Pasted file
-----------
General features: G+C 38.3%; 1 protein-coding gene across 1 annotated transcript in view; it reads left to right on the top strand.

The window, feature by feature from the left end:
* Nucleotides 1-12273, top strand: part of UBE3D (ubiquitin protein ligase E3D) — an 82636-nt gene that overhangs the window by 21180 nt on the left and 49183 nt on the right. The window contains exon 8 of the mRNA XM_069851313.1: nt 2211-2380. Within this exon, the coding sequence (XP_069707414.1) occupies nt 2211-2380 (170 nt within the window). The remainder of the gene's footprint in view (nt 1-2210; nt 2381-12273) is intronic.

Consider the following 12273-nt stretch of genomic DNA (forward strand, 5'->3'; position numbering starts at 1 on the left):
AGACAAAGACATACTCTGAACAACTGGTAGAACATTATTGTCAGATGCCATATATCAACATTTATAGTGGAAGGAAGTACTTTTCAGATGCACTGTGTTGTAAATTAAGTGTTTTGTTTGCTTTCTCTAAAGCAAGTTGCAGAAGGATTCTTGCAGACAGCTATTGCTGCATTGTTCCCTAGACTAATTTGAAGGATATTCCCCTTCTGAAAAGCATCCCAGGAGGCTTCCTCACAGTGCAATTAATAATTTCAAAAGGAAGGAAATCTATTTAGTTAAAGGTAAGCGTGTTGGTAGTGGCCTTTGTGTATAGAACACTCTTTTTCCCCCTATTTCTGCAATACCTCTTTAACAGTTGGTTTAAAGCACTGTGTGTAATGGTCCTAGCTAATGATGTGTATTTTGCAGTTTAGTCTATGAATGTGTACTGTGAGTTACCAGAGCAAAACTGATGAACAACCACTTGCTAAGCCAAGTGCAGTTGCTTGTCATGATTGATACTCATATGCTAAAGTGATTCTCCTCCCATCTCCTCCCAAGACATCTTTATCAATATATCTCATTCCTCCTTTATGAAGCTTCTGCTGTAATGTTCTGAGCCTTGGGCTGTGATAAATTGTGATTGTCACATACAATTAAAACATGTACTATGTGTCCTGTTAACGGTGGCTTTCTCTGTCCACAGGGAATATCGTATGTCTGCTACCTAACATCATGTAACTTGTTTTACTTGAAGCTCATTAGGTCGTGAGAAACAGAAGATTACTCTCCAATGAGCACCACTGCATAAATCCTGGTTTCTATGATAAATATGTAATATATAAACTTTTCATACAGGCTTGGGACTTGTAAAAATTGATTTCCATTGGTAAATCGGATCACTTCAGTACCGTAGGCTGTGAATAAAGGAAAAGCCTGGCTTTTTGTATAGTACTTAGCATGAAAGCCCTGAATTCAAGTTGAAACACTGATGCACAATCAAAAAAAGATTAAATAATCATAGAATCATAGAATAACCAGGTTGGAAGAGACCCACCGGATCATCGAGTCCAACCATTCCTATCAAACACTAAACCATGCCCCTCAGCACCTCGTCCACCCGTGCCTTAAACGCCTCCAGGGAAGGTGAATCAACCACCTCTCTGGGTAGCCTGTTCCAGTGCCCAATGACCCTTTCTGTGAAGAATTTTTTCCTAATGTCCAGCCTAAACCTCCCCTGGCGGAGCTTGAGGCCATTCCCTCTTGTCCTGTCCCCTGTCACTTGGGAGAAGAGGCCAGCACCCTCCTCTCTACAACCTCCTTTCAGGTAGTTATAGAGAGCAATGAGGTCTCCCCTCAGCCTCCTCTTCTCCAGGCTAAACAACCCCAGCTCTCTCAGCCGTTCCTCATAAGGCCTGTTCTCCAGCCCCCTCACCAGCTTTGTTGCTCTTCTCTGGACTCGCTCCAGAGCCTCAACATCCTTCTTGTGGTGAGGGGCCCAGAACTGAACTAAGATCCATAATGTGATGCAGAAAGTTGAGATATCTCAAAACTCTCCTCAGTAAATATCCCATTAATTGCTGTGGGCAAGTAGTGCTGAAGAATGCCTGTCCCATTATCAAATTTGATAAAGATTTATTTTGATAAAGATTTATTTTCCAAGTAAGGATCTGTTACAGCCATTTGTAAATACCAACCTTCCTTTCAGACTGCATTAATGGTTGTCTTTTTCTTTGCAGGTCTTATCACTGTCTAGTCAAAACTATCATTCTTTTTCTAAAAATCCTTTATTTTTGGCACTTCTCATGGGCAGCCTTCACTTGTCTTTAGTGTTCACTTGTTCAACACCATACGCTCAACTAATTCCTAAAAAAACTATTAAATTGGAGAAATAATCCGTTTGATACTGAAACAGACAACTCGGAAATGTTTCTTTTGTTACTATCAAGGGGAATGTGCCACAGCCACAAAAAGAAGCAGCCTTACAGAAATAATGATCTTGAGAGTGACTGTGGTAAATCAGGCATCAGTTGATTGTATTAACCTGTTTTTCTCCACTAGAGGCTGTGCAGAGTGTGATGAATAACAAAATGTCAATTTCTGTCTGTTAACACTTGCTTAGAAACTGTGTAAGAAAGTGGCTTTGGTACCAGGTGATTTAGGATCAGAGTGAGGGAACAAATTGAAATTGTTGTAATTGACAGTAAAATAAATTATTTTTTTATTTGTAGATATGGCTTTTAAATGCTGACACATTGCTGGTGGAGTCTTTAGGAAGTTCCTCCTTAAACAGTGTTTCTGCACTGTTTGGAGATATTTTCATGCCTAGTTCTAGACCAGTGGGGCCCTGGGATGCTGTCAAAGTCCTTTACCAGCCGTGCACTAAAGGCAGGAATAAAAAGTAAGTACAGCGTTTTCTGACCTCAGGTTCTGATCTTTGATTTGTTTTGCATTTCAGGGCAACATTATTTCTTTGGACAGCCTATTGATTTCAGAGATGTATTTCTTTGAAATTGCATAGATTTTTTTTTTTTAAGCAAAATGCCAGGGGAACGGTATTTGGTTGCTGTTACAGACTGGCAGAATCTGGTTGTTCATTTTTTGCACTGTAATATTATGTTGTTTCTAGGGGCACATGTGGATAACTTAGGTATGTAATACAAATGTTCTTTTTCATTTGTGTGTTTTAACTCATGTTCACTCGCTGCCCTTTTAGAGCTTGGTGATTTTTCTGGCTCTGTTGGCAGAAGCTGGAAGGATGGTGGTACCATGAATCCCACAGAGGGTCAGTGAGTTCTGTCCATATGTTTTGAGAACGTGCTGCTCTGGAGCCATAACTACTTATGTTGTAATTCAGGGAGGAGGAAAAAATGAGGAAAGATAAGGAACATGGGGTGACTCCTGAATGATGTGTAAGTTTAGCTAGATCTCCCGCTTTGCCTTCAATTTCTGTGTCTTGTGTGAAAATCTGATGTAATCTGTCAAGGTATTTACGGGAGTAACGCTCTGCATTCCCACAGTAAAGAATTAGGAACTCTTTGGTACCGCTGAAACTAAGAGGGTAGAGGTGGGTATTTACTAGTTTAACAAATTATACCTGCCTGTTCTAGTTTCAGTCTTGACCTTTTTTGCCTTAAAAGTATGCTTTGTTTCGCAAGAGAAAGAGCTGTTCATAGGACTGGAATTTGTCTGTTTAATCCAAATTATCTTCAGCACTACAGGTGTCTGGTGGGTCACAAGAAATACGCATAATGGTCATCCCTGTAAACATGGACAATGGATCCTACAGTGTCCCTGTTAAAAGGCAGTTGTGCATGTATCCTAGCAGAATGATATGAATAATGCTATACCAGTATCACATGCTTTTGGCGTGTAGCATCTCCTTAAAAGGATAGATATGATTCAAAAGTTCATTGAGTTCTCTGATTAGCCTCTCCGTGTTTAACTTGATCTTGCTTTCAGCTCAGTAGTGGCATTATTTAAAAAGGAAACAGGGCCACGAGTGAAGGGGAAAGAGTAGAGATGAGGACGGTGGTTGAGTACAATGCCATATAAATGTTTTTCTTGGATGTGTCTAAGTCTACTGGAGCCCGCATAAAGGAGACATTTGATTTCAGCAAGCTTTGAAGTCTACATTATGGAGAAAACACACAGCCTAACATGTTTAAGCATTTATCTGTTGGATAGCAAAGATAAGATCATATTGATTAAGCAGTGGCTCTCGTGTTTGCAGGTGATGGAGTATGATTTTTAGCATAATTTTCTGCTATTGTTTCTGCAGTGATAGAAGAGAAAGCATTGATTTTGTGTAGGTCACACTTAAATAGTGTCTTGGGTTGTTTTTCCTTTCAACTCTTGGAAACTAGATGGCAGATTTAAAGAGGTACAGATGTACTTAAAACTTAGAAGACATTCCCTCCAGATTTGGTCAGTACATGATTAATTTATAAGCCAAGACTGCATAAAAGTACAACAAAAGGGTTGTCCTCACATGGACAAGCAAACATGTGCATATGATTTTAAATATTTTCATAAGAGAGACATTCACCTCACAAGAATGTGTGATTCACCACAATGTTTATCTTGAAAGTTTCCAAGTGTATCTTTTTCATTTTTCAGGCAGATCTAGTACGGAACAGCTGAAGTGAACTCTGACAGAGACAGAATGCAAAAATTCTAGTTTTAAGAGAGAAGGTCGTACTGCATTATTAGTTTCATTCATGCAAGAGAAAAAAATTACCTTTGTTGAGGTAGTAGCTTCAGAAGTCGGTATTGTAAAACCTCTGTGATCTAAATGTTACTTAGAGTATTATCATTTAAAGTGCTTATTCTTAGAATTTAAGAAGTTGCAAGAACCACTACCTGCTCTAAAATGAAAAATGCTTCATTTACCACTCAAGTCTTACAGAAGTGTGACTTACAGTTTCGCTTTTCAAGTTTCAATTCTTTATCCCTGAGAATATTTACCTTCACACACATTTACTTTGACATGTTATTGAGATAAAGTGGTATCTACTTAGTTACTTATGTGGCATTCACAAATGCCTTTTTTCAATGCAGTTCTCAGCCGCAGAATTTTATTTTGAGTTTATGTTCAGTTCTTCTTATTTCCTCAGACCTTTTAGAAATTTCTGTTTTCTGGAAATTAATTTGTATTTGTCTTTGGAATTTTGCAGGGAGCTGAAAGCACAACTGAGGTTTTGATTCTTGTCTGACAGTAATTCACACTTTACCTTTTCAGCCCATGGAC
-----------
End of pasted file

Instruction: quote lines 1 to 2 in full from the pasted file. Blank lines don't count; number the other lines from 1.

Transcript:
General features: G+C 38.3%; 1 protein-coding gene across 1 annotated transcript in view; it reads left to right on the top strand.

The window, feature by feature from the left end: